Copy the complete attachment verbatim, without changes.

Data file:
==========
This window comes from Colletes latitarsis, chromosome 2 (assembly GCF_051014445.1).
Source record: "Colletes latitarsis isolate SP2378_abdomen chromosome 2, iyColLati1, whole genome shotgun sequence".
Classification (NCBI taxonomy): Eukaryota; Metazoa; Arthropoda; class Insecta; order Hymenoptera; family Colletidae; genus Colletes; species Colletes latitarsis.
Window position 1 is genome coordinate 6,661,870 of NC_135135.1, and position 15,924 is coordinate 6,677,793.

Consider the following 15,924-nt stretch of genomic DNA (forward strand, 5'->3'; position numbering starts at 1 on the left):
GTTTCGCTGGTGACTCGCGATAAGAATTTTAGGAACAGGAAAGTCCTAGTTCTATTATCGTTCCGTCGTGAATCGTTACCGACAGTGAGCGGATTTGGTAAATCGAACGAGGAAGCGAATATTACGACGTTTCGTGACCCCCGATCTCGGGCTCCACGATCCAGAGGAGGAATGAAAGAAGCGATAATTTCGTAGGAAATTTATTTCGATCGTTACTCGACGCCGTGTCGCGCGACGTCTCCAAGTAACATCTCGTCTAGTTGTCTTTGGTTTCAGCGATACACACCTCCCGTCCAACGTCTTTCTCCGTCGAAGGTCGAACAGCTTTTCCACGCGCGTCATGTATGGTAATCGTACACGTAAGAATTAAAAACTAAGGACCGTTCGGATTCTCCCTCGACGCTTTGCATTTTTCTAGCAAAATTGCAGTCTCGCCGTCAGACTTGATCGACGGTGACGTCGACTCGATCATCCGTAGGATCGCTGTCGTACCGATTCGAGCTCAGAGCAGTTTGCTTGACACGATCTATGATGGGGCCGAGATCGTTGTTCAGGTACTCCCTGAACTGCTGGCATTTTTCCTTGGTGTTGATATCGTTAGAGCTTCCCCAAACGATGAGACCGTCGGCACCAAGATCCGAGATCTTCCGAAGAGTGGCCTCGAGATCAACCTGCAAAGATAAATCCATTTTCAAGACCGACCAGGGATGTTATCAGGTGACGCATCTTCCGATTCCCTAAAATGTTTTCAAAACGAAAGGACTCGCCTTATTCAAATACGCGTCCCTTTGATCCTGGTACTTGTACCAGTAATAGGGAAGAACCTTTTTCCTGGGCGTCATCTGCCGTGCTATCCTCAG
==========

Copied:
This window comes from Colletes latitarsis, chromosome 2 (assembly GCF_051014445.1).
Source record: "Colletes latitarsis isolate SP2378_abdomen chromosome 2, iyColLati1, whole genome shotgun sequence".
Classification (NCBI taxonomy): Eukaryota; Metazoa; Arthropoda; class Insecta; order Hymenoptera; family Colletidae; genus Colletes; species Colletes latitarsis.
Window position 1 is genome coordinate 6,661,870 of NC_135135.1, and position 15,924 is coordinate 6,677,793.

Consider the following 15,924-nt stretch of genomic DNA (forward strand, 5'->3'; position numbering starts at 1 on the left):
GTTTCGCTGGTGACTCGCGATAAGAATTTTAGGAACAGGAAAGTCCTAGTTCTATTATCGTTCCGTCGTGAATCGTTACCGACAGTGAGCGGATTTGGTAAATCGAACGAGGAAGCGAATATTACGACGTTTCGTGACCCCCGATCTCGGGCTCCACGATCCAGAGGAGGAATGAAAGAAGCGATAATTTCGTAGGAAATTTATTTCGATCGTTACTCGACGCCGTGTCGCGCGACGTCTCCAAGTAACATCTCGTCTAGTTGTCTTTGGTTTCAGCGATACACACCTCCCGTCCAACGTCTTTCTCCGTCGAAGGTCGAACAGCTTTTCCACGCGCGTCATGTATGGTAATCGTACACGTAAGAATTAAAAACTAAGGACCGTTCGGATTCTCCCTCGACGCTTTGCATTTTTCTAGCAAAATTGCAGTCTCGCCGTCAGACTTGATCGACGGTGACGTCGACTCGATCATCCGTAGGATCGCTGTCGTACCGATTCGAGCTCAGAGCAGTTTGCTTGACACGATCTATGATGGGGCCGAGATCGTTGTTCAGGTACTCCCTGAACTGCTGGCATTTTTCCTTGGTGTTGATATCGTTAGAGCTTCCCCAAACGATGAGACCGTCGGCACCAAGATCCGAGATCTTCCGAAGAGTGGCCTCGAGATCAACCTGCAAAGATAAATCCATTTTCAAGACCGACCAGGGATGTTATCAGGTGACGCATCTTCCGATTCCCTAAAATGTTTTCAAAACGAAAGGACTCGCCTTATTCAAATACGCGTCCCTTTGATCCTGGTACTTGTACCAGTAATAGGGAAGAACCTTTTTCCTGGGCGTCATCTGCCGTGCTATCCTCAG